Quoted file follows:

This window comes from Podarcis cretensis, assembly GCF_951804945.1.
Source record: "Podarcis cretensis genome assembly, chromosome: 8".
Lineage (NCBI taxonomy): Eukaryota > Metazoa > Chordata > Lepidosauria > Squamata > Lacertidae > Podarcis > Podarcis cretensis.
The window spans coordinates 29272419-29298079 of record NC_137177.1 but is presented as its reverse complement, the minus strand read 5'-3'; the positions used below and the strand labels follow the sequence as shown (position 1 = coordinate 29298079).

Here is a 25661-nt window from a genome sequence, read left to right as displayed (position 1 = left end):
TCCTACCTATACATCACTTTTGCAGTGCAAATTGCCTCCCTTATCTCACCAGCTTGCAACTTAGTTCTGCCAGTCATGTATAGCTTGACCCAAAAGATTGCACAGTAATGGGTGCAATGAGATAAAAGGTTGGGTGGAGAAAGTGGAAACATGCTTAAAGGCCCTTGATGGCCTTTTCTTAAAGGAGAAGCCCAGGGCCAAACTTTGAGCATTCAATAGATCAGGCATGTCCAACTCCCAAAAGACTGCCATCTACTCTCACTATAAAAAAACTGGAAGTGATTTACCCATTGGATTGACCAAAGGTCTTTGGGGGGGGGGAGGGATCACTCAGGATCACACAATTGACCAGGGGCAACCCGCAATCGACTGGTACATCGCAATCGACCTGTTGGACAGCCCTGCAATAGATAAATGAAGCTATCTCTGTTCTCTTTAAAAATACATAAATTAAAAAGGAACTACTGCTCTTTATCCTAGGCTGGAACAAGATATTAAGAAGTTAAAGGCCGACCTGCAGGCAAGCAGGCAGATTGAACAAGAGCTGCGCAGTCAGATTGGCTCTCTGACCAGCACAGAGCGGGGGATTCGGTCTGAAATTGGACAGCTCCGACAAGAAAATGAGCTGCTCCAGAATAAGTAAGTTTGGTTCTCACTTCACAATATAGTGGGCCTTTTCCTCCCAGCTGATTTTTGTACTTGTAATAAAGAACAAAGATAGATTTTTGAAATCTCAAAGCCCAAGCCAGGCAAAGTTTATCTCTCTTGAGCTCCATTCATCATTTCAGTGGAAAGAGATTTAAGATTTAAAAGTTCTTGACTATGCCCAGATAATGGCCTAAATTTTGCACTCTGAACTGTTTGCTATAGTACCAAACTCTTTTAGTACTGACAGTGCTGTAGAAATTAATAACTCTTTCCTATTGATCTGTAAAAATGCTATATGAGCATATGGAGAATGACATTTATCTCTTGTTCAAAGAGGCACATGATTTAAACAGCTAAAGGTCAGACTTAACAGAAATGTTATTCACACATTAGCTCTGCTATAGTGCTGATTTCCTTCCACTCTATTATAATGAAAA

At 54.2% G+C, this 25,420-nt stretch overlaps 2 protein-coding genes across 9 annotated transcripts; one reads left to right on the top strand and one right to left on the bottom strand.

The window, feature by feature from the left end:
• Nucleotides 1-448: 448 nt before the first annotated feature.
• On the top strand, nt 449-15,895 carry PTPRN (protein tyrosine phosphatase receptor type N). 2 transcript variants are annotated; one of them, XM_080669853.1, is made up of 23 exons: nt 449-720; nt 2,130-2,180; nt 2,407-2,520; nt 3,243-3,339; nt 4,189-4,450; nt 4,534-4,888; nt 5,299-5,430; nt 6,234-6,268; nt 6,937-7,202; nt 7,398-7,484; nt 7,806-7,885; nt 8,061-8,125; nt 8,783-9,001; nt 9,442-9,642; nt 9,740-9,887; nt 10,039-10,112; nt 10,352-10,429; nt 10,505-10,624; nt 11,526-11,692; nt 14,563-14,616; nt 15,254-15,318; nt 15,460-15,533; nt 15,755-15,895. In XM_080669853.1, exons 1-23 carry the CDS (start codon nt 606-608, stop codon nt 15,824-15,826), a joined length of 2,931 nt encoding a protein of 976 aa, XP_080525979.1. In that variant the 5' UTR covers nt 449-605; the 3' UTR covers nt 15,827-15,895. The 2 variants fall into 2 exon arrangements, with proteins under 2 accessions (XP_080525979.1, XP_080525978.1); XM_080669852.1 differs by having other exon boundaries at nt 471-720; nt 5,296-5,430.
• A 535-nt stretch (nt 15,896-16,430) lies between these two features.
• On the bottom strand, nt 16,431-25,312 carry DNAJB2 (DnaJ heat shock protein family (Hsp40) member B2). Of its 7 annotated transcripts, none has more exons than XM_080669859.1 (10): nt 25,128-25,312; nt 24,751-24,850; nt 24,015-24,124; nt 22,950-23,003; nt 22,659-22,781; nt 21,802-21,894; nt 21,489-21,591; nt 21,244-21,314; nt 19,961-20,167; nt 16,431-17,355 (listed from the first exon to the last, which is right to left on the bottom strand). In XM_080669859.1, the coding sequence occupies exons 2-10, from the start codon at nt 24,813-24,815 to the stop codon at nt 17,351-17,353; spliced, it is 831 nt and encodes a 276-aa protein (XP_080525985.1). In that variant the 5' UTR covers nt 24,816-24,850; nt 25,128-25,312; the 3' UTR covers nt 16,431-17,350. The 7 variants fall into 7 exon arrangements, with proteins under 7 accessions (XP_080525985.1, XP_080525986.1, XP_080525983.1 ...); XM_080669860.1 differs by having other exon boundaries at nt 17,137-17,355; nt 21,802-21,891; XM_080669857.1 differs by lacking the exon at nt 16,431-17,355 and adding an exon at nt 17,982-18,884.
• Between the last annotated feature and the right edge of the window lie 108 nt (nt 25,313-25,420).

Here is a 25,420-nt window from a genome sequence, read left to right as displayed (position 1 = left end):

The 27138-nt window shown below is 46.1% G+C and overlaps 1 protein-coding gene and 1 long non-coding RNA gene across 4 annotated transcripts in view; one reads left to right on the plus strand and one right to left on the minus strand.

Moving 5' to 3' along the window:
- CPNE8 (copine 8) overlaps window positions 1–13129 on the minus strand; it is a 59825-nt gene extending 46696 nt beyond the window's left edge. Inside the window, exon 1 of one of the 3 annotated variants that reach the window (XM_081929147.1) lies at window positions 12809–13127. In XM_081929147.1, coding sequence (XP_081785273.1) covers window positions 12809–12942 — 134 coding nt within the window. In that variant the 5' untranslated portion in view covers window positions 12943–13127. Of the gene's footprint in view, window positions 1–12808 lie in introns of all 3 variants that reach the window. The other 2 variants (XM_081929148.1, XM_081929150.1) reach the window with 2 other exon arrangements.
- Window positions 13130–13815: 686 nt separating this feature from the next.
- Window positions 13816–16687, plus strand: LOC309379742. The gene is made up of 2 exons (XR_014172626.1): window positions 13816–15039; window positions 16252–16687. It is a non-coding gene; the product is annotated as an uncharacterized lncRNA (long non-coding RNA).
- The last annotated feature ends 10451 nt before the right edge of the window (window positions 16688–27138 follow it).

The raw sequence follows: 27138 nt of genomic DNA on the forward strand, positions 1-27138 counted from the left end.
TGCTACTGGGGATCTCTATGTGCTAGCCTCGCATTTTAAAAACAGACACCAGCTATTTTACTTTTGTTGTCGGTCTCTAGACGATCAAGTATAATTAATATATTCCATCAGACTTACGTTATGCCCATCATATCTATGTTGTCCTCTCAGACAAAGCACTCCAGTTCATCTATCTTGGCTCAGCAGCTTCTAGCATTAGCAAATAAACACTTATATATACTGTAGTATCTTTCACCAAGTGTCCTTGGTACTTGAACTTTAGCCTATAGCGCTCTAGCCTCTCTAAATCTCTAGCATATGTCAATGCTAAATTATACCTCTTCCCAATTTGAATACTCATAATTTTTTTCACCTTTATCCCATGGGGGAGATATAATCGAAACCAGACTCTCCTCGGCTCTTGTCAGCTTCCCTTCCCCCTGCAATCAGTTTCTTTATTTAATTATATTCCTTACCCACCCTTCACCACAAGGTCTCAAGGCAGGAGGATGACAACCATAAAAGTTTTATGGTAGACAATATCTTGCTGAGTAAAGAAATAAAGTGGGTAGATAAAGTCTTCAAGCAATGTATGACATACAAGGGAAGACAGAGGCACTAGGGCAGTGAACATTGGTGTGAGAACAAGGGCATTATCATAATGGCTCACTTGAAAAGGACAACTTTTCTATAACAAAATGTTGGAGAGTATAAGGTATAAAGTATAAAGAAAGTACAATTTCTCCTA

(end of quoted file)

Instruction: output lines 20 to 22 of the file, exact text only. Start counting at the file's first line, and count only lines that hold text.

- The last annotated feature ends 10451 nt before the right edge of the window (window positions 16688–27138 follow it).

The raw sequence follows: 27138 nt of genomic DNA on the forward strand, positions 1-27138 counted from the left end.
TGCTACTGGGGATCTCTATGTGCTAGCCTCGCATTTTAAAAACAGACACCAGCTATTTTACTTTTGTTGTCGGTCTCTAGACGATCAAGTATAATTAATATATTCCATCAGACTTACGTTATGCCCATCATATCTATGTTGTCCTCTCAGACAAAGCACTCCAGTTCATCTATCTTGGCTCAGCAGCTTCTAGCATTAGCAAATAAACACTTATATATACTGTAGTATCTTTCACCAAGTGTCCTTGGTACTTGAACTTTAGCCTATAGCGCTCTAGCCTCTCTAAATCTCTAGCATATGTCAATGCTAAATTATACCTCTTCCCAATTTGAATACTCATAATTTTTTTCACCTTTATCCCATGGGGGAGATATAATCGAAACCAGACTCTCCTCGGCTCTTGTCAGCTTCCCTTCCCCCTGCAATCAGTTTCTTTATTTAATTATATTCCTTACCCACCCTTCACCACAAGGTCTCAAGGCAGGAGGATGACAACCATAAAAGTTTTATGGTAGACAATATCTTGCTGAGTAAAGAAATAAAGTGGGTAGATAAAGTCTTCAAGCAATGTATGACATACAAGGGAAGACAGAGGCACTAGGGCAGTGAACATTGGTGTGAGAACAAGGGCATTATCATAATGGCTCACTTGAAAAGGACAACTTTTCTATAACAAAATGTTGGAGAGTATAAGGTATAAAGTATAAAGAAAGTACAATTTCTCCTA